Infected cut or scratch/wound infection
Survey data were analysed using frequency tabulations and contingency table analyses. Stratified analysis, using χ2 tests, examined the impact of gestational age, parity, plurality, maternal education and other medical conditions on the prevalence of infection. This study was approved by the Northern Sydney and Central Coast Human Research Ethics Committee.
Among women who were at least 20 weeks pregnant approached to complete the survey, 738 (94%) agreed to participate; 97% when approached for the first time and 87% when approached to complete the survey for a subsequent time. A total of 737 surveys were completed, and 161 women completed the survey more than once. Factors that significantly differed between women completing the survey more than once and those who only completed one survey were increased gestational age, women with multiple pregnancies and women with university degrees.16 The majority of the women who completed the survey were over 30 years of age, had a university degree, and were having their first baby (see table 1).
Forty per cent of women surveyed said that they had had an infection at some stage during their pregnancy. Five per cent of the completed surveys reported the onset of an infection in the 7 days prior to survey completion (see table 2) and 5.7% reported the onset of an infection 7–14 days before completing the survey. For women who reported an infection in the 7 days prior to completing the survey, the most common infection was a cold/upper respiratory tract infection (with an prevalence rate of 2.6%), followed by gastroenteritis or vomiting (0.7%), influenza (0.5%), candidiasis (0.4%) and urinary tract infection (0.4%). When only ‘moderate/severe’ infections were examined, the weekly prevalence of any new infection decreased to 3.5% and the prevalence of a cold/upper respiratory tract infection in the 7 days prior to survey completion decreased to 1.2%.
Table 2 shows the weekly prevalence of infections by demographic and pregnancy variables. The prevalence of infection differed significantly by parity, plurality and for women who had high blood pressure. Less women who were pregnant for the first time reported the onset of an infection compared to women who were pregnant for a second or subsequent time (2.9% vs 7.2%, p=0.008). Women who were pregnant with twins reported a higher prevalence of infection than women pregnant with a singleton (16.1% vs 4.5%, p=0.004); however, there was no difference between groups in the prevalence of moderate/severe infection. Women who reported having a hypertensive disorder of pregnancy reported more infection than women without a medical condition (15.3% vs 4.6%, p=0.01).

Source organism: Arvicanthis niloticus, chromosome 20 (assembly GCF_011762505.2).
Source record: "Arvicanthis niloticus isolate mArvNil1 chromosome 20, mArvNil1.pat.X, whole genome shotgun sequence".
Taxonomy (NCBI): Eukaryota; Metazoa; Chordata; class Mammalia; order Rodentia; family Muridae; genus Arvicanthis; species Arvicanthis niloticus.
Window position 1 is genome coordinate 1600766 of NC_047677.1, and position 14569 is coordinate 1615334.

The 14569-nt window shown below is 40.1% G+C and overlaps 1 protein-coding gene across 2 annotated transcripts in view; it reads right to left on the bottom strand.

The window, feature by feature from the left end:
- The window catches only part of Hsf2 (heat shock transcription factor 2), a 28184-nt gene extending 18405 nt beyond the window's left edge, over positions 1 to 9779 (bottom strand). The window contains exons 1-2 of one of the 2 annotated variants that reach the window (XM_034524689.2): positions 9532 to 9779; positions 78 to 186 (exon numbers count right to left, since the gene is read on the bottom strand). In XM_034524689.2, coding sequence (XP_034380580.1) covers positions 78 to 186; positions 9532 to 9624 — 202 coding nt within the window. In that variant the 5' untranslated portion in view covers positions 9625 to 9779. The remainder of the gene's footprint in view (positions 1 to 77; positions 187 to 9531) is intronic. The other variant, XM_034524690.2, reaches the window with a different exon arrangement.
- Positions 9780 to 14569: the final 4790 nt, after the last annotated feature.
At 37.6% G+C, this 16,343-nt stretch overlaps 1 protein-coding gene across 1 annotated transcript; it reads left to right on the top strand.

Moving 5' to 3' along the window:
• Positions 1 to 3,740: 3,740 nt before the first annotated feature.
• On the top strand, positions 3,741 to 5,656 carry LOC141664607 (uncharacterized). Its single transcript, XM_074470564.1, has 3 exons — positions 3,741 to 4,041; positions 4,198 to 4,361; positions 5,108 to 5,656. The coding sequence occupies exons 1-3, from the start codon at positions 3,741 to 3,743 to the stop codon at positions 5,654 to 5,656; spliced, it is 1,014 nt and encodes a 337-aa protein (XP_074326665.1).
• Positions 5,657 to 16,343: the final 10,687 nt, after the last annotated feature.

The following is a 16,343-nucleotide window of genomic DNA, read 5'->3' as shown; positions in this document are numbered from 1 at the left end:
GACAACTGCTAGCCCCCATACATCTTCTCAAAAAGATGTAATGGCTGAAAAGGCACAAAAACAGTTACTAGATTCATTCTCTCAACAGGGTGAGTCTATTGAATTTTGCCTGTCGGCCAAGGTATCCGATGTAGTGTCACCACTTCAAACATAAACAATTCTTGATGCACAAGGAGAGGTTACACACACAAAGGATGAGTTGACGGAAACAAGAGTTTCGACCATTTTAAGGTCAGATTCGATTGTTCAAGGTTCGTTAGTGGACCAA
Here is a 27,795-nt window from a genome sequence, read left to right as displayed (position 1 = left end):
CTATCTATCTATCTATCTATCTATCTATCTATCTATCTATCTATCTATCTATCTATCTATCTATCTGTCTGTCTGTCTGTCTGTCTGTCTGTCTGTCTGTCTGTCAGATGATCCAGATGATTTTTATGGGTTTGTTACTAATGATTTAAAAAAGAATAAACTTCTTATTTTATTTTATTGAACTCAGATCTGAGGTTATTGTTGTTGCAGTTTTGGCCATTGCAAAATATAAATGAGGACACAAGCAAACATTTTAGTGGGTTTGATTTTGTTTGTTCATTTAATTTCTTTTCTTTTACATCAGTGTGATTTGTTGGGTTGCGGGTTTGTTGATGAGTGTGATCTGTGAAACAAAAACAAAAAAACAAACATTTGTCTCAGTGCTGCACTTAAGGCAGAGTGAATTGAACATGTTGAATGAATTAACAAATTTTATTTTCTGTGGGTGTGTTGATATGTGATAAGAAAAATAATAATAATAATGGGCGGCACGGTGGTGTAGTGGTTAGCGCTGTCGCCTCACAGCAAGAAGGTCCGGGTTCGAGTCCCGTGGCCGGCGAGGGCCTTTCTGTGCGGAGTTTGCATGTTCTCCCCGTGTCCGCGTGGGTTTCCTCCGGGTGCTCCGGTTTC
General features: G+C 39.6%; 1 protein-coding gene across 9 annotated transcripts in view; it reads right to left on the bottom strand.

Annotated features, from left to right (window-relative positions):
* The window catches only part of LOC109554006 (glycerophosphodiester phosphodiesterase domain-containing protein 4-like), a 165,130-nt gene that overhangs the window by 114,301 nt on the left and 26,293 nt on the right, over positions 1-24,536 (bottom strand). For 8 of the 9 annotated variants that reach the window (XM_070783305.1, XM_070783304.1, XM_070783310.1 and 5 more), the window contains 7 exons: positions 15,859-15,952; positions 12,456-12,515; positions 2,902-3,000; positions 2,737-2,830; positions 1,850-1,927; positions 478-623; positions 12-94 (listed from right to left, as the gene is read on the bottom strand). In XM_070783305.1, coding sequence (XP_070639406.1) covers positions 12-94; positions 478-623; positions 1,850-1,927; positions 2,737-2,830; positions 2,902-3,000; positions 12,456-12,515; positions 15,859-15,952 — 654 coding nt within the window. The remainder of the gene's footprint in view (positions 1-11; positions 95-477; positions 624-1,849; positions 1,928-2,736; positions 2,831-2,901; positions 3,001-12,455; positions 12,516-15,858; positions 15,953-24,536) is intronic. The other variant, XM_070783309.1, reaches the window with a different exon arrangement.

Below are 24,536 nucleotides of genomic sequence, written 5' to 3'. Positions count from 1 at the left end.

Of those women reporting an infection in the 7 days prior to survey completion, the proportions who sought medical advice or took medication are given in table 3. Overall, 21% of women with an infection saw a healthcare professional and 65% took some type of medication to treat the infection. Paracetamol/acetaminophen was most commonly taken, followed by antibiotics and 5% of women with an infection reported taking aspirin. Just over 50% of women reporting an infection stated that they had a fever and a third of these women reported having their temperature taken. The two women who reported having an investigative test performed, had urine samples taken for urinary tract infections. The highest prevalence of infection in the 7 days prior to the survey was in the southern hemisphere winter month of August (11.5%), while January (summer) had the lowest infection rate (0.6%). Most women (92%) were confident or very confident of the date when symptoms of infection had first appeared.
This is the first study to look at the prevalence of infection in a 7-day window in pregnant women. There are a number of studies that report the rate of selected infections at any time during pregnancy and it is necessary to estimate weekly rates for comparison with these studies, assuming a constant rate of infection by week of gestation. Our study found a lower rate of self-reported infection during the entire pregnancy (40%) than Collier et al17 (64%), but they included the first trimester. Weekly rates for specific infections in pregnancy reported in other studies include: urinary tract infection 0.2–0.5%17 26 27 (similar to the 0.4% reported in our study), gastroenteritis 0.8%20 (0.7% in this study), influenza 0.1%27 (0.5% in this study), acute respiratory infectious disease 0.2%28 and the common cold 0.4%29 (compared to 1.2% for moderate/severe upper respiratory tract infections reported in this study). Our study has a higher prevalence rate for the common cold, however a population-based cohort study in Canada found that the weekly rate of acute respiratory illness severe enough to require a physician visit ranged from 1.1% to 1.9%,30 similar to the prevalence rate of severe colds observed in this study. As each completed questionnaire was anonymous, we could not determine whether any of the infections were recurrent and it is possible that some of the reported infections were chronic rather than acute.